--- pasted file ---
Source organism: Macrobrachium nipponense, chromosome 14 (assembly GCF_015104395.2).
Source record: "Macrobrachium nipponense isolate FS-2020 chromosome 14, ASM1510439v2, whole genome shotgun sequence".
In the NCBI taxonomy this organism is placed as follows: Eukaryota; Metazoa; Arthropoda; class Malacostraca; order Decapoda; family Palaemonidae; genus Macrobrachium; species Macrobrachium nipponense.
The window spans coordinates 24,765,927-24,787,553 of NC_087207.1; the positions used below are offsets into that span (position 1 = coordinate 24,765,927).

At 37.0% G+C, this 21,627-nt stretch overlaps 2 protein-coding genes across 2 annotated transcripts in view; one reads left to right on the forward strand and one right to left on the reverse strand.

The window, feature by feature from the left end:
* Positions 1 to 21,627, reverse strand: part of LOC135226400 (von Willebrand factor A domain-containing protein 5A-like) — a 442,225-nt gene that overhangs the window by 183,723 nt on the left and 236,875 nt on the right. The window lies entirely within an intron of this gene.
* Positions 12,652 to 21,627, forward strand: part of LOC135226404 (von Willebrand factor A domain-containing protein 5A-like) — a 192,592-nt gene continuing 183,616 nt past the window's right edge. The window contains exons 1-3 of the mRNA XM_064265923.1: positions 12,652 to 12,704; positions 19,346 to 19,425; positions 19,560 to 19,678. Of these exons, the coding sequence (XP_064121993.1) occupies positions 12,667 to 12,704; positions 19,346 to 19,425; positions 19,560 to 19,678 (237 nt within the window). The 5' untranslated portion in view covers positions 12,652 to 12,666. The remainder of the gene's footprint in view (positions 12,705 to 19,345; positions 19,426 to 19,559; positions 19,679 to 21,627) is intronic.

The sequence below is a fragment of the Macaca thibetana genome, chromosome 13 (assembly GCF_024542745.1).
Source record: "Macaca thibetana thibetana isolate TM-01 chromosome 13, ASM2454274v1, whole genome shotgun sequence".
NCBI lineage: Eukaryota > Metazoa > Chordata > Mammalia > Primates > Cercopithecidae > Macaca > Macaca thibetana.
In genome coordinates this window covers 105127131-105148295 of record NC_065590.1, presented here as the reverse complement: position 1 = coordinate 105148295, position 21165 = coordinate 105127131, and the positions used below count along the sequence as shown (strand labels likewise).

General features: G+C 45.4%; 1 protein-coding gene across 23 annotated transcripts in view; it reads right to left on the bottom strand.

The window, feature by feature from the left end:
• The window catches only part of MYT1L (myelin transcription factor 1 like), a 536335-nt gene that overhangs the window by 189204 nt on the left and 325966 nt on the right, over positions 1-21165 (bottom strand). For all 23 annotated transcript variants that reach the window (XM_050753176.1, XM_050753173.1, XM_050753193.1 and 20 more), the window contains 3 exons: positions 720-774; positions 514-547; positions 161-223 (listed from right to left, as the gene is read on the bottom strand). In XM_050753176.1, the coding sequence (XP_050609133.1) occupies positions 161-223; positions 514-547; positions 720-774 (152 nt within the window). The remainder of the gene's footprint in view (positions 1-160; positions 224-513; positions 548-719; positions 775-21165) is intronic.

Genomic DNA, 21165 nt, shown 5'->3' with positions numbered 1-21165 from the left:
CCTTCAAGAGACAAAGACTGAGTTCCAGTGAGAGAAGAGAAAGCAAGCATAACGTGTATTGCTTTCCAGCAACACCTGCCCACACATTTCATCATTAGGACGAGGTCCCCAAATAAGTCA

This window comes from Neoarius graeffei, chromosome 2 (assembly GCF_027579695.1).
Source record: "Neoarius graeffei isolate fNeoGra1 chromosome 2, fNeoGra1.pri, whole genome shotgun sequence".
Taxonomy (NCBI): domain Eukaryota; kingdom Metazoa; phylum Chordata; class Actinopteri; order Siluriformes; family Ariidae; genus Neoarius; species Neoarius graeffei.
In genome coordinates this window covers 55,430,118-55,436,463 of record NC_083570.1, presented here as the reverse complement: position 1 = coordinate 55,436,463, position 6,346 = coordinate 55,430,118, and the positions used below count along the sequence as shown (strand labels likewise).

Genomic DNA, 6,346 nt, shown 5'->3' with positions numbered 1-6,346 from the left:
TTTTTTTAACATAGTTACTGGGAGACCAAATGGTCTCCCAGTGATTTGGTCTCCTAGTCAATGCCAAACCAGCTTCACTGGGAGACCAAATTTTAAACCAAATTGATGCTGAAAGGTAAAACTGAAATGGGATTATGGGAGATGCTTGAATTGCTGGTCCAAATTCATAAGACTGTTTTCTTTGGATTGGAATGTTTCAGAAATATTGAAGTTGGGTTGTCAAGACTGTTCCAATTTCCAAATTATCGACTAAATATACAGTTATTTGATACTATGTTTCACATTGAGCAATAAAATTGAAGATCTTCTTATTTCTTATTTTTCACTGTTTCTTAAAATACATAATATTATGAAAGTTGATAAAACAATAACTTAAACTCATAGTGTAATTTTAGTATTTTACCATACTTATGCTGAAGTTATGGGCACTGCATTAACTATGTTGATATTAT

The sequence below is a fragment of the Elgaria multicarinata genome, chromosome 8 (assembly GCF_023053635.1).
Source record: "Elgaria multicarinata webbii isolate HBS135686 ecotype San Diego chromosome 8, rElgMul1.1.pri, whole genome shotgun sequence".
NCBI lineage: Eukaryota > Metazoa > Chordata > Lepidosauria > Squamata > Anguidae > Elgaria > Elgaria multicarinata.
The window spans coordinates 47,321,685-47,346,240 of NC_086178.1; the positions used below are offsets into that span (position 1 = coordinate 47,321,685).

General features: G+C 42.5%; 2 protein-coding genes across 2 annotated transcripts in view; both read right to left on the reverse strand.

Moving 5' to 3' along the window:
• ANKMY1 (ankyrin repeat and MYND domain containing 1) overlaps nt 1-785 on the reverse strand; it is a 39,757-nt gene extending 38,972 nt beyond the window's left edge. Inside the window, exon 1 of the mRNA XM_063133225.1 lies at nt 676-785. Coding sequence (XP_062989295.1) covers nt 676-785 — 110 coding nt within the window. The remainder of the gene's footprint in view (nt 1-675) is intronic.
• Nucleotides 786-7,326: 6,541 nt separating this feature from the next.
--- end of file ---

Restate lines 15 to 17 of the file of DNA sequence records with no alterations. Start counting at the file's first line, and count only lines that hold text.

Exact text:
• The window catches only part of MYT1L (myelin transcription factor 1 like), a 536335-nt gene that overhangs the window by 189204 nt on the left and 325966 nt on the right, over positions 1-21165 (bottom strand). For all 23 annotated transcript variants that reach the window (XM_050753176.1, XM_050753173.1, XM_050753193.1 and 20 more), the window contains 3 exons: positions 720-774; positions 514-547; positions 161-223 (listed from right to left, as the gene is read on the bottom strand). In XM_050753176.1, the coding sequence (XP_050609133.1) occupies positions 161-223; positions 514-547; positions 720-774 (152 nt within the window). The remainder of the gene's footprint in view (positions 1-160; positions 224-513; positions 548-719; positions 775-21165) is intronic.

Genomic DNA, 21165 nt, shown 5'->3' with positions numbered 1-21165 from the left:
CCTTCAAGAGACAAAGACTGAGTTCCAGTGAGAGAAGAGAAAGCAAGCATAACGTGTATTGCTTTCCAGCAACACCTGCCCACACATTTCATCATTAGGACGAGGTCCCCAAATAAGTCA